Google experiments with art and science
by The One Centre
30th June 2012
Google has teamed with London's Science Museum and Tate Modern to create two exhibitions, which harness and showcase its Chrome products.
The two exhibitions, one a collection of science experiments, the other an evolving art exhibition, will have both a physical and online existence.
First off the blocks is Web Labs, an exhibition to demonstrate the power of the internet and inspire the next generation of computer scientists and enthusiasts. The exhibition takes place in the basement of the Science Museum and features five installations, Universal Orchestra, Data Tracer, Sketchbots, Teleporter, and Lab Tag Explorer.
Each of the experiments / installations aim to showcase a technology found in Chrome, in order to “explore a particular theme in computer science,” says Jayme Goldstein, Product Marketing Manager at Chrome.
Goldstein gives the example of the Universal Orchestra experiment, which uses Chrome’s WebSockets to demonstrate real time collaboration as people from around the world make music together on custom-built robotic instruments housed in the Science Museum.
The exhibition is open to the public for 12 months and free to visitors of the London Science Museum, it’s also online, which means it is available anytime, from anywhere.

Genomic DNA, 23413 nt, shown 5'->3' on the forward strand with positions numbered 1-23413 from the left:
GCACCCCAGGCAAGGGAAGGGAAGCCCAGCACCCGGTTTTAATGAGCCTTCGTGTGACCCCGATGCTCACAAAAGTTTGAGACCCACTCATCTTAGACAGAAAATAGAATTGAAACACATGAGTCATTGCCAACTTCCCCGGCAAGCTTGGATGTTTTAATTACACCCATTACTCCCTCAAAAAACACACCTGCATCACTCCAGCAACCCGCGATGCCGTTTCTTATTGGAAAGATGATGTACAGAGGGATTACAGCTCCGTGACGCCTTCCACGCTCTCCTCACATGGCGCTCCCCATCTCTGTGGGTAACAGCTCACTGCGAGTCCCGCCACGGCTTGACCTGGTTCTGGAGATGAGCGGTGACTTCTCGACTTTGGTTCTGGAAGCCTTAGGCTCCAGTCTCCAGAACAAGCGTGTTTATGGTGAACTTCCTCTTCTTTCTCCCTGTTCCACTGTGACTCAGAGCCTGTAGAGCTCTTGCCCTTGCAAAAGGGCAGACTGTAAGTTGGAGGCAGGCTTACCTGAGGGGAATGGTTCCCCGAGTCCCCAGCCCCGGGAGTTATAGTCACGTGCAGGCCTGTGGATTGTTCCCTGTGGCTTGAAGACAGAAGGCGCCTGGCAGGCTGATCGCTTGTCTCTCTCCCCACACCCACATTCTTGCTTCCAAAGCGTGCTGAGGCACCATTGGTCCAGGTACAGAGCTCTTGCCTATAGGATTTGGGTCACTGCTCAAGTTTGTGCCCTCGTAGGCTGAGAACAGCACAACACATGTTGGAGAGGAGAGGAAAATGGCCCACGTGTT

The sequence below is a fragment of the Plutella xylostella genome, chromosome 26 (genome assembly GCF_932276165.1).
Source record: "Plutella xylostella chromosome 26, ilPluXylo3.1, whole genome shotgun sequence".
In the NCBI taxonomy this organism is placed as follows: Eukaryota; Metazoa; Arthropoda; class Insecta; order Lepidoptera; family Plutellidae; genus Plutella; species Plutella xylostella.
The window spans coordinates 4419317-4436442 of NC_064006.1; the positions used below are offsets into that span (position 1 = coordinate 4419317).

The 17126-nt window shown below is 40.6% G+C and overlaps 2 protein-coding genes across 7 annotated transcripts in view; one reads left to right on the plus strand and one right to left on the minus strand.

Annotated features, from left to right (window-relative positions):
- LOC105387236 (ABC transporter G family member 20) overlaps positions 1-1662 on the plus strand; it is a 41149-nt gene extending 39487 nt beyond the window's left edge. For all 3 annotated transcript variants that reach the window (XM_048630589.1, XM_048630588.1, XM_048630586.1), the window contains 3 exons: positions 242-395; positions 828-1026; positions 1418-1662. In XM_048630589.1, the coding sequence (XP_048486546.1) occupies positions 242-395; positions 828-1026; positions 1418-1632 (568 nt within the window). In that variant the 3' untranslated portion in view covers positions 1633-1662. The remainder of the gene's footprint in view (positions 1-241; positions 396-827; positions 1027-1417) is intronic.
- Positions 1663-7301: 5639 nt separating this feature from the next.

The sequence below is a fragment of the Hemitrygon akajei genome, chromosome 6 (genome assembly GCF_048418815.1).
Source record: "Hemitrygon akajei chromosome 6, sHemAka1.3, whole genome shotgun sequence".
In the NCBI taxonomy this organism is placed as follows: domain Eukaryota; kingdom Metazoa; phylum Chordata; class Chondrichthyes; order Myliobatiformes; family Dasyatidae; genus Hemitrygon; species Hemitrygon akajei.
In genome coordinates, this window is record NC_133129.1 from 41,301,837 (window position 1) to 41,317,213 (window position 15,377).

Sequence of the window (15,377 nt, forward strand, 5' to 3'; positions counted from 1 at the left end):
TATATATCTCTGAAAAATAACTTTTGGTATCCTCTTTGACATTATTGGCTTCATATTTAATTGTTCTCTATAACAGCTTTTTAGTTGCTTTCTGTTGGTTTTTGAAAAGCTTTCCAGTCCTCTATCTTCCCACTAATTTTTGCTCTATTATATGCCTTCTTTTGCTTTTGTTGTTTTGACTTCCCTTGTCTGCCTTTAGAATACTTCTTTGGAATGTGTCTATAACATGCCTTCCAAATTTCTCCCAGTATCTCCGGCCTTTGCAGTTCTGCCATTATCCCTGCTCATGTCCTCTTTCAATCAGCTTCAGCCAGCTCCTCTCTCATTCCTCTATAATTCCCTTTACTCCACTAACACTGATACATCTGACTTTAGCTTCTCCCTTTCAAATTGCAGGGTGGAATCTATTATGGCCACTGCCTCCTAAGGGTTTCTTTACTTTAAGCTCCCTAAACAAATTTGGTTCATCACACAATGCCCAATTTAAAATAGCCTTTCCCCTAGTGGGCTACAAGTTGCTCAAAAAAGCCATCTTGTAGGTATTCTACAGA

In the same week as Google unveiled Web Labs they also teamed up with Tate Modern to launch an online art experience called ‘This Exquisite Forest’, which encourages people to collaborate to create animations and stories using a web-based drawing tool.
The project has enlisted Seven artists from the Tate’s collection, including Bill Woodrow, Dryden Goodwin, Julian Opie, Mark Titchner, Miroslaw Balka, Olafur Eliasson and Raqib Shaw, who have created short “seed” animations. The idea is that from these seeds anyone can contribute their own animations to build on and extend the story or branch into a new direction.
People can also create their own seeds and grow their own trees with friends. As More sequences are added, trees grow creating a forest of creativity. The interactive installation will be open in the Tate for six months. Google said: “Our hope is that through the collective creativity of the web, an ever expanding forest of narrative paths will grow.”
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